TV knows which side of its bread is buttered
I agree with reader Ken Staroscik when he says that TV coverage of Tiger Woods must show his every shot of the tournament (“From the Morning Read inbox,” Feb. 25).
I get that Woods “is the needle,” so he must be shown whenever he is playing, but there were more players who played better than Woods at the recent WGC Mexico Championship, and they got minimal or no coverage. I enjoy watching Woods make great shots, but he didn’t make that many, and he made a lot of bad shots.
Other golfers must have made good shots, but I didn’t get to see most of them, because we were watching Dustin Johnson, Rory McIlroy, Woods and Justin Thomas – Thomas only because he shot 62 in the final round. I would rather see the good shots of players such as Paul Casey and Keegan Bradley shooting 65 instead of Woods’ bad shots in a round of 69.
Even when Woods is not playing in a tournament, the broadcasters must mention him when talking about the other players:
That was a great shot. It was Tiger-esque.
This is his third win this year, but Tiger won eight times in 1999.
My wife, a 16 handicap, started saying “biscuit” every time the announcers mention Woods when he’s not playing. She said it’s like the announcers are tossed a “biscuit” when they mention his name. I'm tired of hearing that word!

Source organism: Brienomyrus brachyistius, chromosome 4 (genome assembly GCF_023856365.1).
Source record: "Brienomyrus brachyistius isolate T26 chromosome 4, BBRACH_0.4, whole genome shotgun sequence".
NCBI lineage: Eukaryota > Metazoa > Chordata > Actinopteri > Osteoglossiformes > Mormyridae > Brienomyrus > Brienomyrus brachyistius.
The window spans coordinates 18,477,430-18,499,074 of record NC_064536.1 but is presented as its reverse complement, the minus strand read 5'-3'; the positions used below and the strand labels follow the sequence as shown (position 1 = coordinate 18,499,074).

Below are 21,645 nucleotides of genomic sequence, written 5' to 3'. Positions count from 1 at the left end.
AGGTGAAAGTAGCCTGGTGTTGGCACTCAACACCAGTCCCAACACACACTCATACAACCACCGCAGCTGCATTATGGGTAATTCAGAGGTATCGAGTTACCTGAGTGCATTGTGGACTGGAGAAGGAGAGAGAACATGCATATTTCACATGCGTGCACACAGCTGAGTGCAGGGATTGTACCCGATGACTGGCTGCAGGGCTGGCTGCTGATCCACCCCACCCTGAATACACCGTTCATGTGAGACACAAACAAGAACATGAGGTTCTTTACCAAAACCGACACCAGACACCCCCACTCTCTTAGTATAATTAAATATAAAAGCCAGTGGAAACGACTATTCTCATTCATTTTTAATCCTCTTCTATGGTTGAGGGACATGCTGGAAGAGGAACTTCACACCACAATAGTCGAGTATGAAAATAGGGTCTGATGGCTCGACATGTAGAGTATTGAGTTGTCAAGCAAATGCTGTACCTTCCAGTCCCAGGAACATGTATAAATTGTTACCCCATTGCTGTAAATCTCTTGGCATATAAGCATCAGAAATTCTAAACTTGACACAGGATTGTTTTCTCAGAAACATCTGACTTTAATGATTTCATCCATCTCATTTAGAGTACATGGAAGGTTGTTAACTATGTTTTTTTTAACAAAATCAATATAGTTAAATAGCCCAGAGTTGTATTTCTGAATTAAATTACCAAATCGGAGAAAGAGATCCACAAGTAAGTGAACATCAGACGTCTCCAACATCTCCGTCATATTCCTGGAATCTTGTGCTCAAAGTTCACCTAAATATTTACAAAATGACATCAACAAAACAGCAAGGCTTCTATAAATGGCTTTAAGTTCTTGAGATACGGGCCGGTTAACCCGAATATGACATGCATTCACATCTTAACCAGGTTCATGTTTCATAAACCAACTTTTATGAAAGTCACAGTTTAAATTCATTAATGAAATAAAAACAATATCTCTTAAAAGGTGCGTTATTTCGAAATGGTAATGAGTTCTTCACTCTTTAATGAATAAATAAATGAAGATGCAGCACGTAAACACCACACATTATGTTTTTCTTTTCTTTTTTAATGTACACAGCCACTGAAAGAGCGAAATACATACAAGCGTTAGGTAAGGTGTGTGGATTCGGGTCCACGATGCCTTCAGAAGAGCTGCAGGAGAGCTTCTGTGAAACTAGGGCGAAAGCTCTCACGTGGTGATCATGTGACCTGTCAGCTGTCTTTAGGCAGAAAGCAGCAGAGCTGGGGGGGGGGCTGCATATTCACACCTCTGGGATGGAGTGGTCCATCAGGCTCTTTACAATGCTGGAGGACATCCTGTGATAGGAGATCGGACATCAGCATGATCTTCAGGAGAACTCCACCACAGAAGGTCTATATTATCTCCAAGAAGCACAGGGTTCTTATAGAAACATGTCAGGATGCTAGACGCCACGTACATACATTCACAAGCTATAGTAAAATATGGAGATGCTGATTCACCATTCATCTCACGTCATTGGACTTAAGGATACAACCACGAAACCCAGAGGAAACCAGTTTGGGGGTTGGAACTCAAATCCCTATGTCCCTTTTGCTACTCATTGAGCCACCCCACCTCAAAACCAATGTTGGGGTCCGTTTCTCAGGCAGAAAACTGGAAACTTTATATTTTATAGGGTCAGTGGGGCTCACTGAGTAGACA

Woods is not playing this week at the Honda. Count how many times you hear “Tiger” on Golf Channel and on NBC, and I hear "biscuit."
Stop drooling over Tiger Woods
Bravo, reader Ken Staroscik (“From the Morning Read inbox,” Feb. 25). That is exactly why I do not watch any golf tournament when Tiger Woods is playing.
Thankfully, he is no longer a leader in the clubhouse anymore. Yet the media still have to drool, like a 13-year-old girl in love with the captain of a football team. I thought we were done with that when Johnny Miller retired from NBC, but I guess I was mistaken.
There are many dozens of talented young players on the PGA Tour. Why must we be subjected to this rhetoric? He is finished as a front-runner, so give him the credit he deserves for a 10th-place finish in Mexico.
Thank goodness that Woods doesn’t play lesser tournaments, so we can enjoy the new talent on Tour.
Finding fault with LPGA in ‘backstopping’ caper
So, the LPGA had a chance to take a stand against “backstopping” and managed to whiff.
The situation between Amy Olson and Ariya Jutanugarn on the 18th hole Friday in the second round of the Honda LPGA Thailand was the most egregious of circumstances that you wonder why the LPGA decided to look the other way.
Olson's explanation of trying to speed play is ridiculous in that it would have taken Jutanugarn 10 seconds to mark her ball. Plus, they were waiting for an official to help the third player with a drop. Maybe the worst part was watching Olson's reaction by giving Jutanugarn a high-five, I guess thanking her for not marking her ball.
The only thing Olson said that was believable was she didn't know the rule.
Perry Hall, Md.
(Tignanelli works as a rules official for the Maryland State Golf Association and the Middle Atlantic Golf Association.)
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